Asian Americans: Silent No More
Asian American Christians are growing in influence and audience. Will they be embraced by their broader church family?
Helen Lee/ OCTOBER 6, 2014
Peter Hong raises his voice to the congregation he pastors in Logan Square, a mixed-income neighborhood in Chicago. “Your entire debt is paid in full!” he shouts, as “Amen!” and “All right!” echo back from the pews. As he bounds across the stage, his red-checked shirt untucked over jeans, he exudes enough energy to fill the cavernous, high-ceilinged Seventh-day Adventist church that New Community Covenant rents on Sundays.
The pews are packed full, with a multiethnic, multigenerational gathering that includes more than Hong’s fellow Korean Americans. Hong is 44 but brims with youthfulness as he displays his own brand of impassioned preaching, a firebrand of grace. But then the tone of the service shifts as Hong jumps off the stage and confesses without pretense: He is bone-weary from more than 12 consecutive years of ministry. Congregants return the flow of grace, pouring down the aisles in droves to surround and pray for him.
One of the people who approaches Hong is Trinity Evangelical Divinity School professor Peter Cha, who has mentored countless Asian Americans as an educator, pastor, and former staff member with InterVarsity Christian Fellowship. Decades ago, Cha doubted that Asian Americans could have this kind of influence in the broader church. “In the 1990s, Asian American pastors were asking, ‘Can an Asian American ever serve as lead pastor of a multiracial church?’” says Cha. “Now as we see the example of pastors like Hong and many others, we can laugh at the absurdity of that question. But back then it was a genuine concern.”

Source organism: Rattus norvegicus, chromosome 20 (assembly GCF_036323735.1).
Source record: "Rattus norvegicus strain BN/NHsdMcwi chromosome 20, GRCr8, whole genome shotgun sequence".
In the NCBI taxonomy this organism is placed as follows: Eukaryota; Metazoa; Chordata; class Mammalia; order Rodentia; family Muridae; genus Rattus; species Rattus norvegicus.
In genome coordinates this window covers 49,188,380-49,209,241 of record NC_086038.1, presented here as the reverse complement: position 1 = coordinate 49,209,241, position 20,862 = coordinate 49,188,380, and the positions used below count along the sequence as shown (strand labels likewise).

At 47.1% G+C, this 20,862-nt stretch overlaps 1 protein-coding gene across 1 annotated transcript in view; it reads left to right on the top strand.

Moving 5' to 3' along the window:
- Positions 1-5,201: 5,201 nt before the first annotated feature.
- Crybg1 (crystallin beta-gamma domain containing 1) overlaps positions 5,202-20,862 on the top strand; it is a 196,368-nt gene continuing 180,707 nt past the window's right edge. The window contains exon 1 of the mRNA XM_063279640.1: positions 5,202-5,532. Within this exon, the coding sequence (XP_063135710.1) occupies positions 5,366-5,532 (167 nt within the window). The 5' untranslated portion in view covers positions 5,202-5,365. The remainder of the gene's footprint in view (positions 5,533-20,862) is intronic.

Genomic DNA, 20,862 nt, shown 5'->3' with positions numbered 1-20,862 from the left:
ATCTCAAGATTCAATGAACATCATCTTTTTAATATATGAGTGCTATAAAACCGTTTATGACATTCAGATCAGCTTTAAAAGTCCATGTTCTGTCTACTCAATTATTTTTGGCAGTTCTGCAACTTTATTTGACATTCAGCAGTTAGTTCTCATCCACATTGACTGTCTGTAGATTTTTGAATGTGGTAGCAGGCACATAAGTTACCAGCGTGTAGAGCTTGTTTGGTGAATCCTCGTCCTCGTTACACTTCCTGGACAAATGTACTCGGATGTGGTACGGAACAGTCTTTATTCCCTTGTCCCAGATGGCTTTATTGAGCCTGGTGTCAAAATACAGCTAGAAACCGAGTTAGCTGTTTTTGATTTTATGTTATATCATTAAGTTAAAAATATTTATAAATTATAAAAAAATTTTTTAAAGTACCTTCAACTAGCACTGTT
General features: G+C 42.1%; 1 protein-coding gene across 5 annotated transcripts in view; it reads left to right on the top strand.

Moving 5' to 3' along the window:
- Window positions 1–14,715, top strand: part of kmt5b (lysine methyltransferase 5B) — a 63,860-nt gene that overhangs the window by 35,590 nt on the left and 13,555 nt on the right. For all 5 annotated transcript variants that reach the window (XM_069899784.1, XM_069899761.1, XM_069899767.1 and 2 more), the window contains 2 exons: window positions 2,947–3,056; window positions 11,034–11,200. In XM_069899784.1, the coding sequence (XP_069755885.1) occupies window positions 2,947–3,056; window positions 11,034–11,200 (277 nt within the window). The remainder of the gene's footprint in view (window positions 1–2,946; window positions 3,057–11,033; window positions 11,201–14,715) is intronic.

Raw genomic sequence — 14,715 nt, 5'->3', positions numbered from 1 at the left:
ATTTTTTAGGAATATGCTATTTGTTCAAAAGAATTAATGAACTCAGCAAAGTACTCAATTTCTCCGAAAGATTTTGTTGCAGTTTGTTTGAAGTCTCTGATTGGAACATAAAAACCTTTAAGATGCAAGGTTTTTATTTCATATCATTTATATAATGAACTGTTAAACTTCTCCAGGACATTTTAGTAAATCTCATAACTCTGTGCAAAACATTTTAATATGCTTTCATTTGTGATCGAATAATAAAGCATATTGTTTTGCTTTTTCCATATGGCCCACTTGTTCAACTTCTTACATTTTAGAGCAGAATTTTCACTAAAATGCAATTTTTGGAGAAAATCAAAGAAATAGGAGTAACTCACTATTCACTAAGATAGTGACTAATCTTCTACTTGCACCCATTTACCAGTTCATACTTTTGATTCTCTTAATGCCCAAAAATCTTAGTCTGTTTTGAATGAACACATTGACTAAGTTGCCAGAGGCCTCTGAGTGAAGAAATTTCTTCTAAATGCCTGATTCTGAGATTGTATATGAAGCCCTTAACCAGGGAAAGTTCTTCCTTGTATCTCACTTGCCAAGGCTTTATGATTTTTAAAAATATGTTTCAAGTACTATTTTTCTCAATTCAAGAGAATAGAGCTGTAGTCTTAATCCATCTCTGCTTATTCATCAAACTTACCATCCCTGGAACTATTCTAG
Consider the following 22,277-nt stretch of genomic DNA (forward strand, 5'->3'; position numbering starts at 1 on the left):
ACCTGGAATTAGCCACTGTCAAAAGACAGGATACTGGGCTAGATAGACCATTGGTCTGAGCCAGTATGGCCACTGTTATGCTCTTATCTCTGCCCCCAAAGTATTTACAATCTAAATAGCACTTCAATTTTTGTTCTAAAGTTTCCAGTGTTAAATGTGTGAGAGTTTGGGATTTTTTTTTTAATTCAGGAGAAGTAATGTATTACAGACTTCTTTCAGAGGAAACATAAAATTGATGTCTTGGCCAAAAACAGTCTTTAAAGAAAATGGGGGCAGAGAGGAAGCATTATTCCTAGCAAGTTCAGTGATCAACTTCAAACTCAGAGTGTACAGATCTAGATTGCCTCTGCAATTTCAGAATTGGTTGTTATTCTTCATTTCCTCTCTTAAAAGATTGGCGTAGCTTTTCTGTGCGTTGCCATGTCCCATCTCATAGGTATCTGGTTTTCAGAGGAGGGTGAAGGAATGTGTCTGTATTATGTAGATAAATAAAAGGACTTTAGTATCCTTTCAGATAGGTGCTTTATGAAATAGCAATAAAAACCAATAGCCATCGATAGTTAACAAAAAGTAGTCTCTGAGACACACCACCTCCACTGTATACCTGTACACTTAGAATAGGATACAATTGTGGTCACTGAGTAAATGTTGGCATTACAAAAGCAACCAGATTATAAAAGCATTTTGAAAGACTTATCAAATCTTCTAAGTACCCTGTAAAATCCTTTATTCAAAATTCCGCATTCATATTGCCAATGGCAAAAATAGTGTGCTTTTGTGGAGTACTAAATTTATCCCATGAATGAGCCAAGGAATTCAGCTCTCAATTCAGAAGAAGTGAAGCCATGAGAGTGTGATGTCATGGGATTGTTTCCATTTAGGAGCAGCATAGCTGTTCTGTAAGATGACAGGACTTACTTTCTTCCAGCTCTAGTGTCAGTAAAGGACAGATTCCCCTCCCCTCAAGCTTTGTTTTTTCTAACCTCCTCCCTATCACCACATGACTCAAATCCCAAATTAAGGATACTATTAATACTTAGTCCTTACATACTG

It’s still possible to miss the ways Asian Americans are shaping American Christianity. With just a few exceptions, Asian Americans rarely headline major conferences, attract media attention, or top Christian publishing’s bestseller lists. But thanks to their bicultural heritage and the particular challenges it brings, Asian American Christians are finding they have unique voices and gifts that allow them to connect with both non–Asian American audiences and segments of the church that no one else can reach.
A Broader Call
From the tonal Chinese spoken all around you as you walk into the modern, yellow-hued building of Bay Area Chinese Bible Church (BACBC), you might assume that you’d crossed an ocean to get there.
In fact, BACBC, right down the street from Oakland International Airport, began as a ministry to English-speaking Chinese Americans in the 1950s. It then developed a ministry for Cantonese-speaking immigrants from Hong Kong, and added a service six years ago for migrants who speak Mandarin (as well as another campus). Every Sunday it attracts more than 1,000 attendees spanning multiple generations, languages, and cultures. Yet its senior pastor does not even speak Chinese.
Steve Quen is a fourth-generation, American-born Chinese whose father fought for the United States in the Korean War. Quen draws on both Western and Chinese culture to manage his culturally complex congregation, which he has attended for more than 40 years and led since 1997. “Here in the Bay Area is a huge unchurched Asian population. Who is reaching them? Not all Asian Americans are going to feel comfortable in an Anglo-evangelical church,” Quen says. “Our church can reach a Chinese American’s whole family, from his grandparents, to his parents, to himself and his kids.”
On the opposite coast, Jeanette Yep serves as global and regional outreach pastor at 66-year-old Grace Chapel in Lexington, Massachusetts. She is the first American-born Asian American pastor on staff at Grace, which has moved over the past decade from being majority-white to one-third multiethnic. Yep represents a growing number of Asian American pastors who are called to staff prominent, historically Anglo churches.